Raman spectroscopy is a powerful tool for the investigation of structural details of biomolecules. As the observed vibrational modes are very sensitive to changes of the molecular structure and its environment, even subtle differences between, e.g., different states of a protein or mutant proteins can be detected.

This is particularly true if the the exciting laser is in resonance with an electronic transition of a molecule or a part of it (Resonance Raman effect), since in this case the vibrational modes of the respective moiety (e.g., a chromophore in a protein) are significantly enhanced over other non-resonant vibrational modes. For example, in the case of a resonant cofactor, this makes the surrounding protein matrix essentially invisible, which greatly helps to interpret the oftentimes very complex Raman spectra.

Our spectrometer is an InVia Raman microscope from Renishaw. As excitation source, three lasers (514, 633, and 785 nm) are available, which gives some freedom of choice to select a wavelength which (a) possibly yields resonance enhancement and (b) minimizes interfering fluorescence.

Experimental setup


The Raman head underneath the sample position is equipped with a microscope objective, which focuses the exciting laser onto the sample and collects the scattered light (i.e., back-scattering geometry).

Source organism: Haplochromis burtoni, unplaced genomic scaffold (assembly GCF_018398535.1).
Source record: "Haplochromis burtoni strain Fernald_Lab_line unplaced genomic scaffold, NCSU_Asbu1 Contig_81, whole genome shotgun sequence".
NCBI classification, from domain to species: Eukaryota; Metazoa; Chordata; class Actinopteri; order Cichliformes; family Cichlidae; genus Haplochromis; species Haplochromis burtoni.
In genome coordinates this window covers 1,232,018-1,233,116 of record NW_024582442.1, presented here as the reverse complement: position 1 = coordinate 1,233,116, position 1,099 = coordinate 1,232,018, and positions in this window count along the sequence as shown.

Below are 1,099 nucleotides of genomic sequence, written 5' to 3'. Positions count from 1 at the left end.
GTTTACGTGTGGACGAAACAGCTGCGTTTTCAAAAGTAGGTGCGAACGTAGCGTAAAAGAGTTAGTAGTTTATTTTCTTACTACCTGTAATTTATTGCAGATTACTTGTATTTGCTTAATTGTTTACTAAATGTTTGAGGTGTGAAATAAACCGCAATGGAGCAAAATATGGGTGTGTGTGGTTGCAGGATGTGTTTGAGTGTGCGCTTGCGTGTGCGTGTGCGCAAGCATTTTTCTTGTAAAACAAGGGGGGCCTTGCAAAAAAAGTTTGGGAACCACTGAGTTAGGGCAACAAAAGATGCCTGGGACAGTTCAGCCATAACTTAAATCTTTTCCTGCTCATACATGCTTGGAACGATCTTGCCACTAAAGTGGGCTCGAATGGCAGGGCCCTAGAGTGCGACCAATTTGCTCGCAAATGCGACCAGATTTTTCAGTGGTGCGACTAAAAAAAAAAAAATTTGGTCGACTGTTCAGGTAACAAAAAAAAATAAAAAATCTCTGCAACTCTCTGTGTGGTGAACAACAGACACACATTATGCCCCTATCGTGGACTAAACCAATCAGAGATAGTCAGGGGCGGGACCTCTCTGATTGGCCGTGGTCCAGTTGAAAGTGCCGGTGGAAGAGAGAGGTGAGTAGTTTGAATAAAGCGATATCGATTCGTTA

Specifications of the Raman spectrometer

  • three lasers are available as excitation source: 514 nm, 633 nm, 785 nm
  • compact probe in back-scattering geometry
  • power at the sample: > 50 mW (Raman scattering of biological samples is low!)
  • excitation focal spot: 50 μm
  • spectral range: from 200 cm-1 to 4000 cm-1 with a resolution < 1 cm-1


The setup is described in more detail in a paper by Carpentier et al. [J. Appl. Crystallogr. 40, 1113-1122 (2007)].



We use the software Wire2 from Renishaw.



...under construction...


Raman spectra of tetragonal lysozyme single crystals

Raman spectra as published in:
A. B. Kudryavtsev et al. “Polarized Raman Spectroscopic Studies of Tetragonal Lysozyme Single Crystals” Acta Crysallographica (1998). D54, 1216


Unpolarized Raman Spectrum of Tetragonal Lysozyme Single Crystal recorded from 400 cm-1 to 2000 cm-1 at the cryobench with an acquisition time of 5 mins
It is obvious (red square) that this spectrum is similar to the one in 1.a)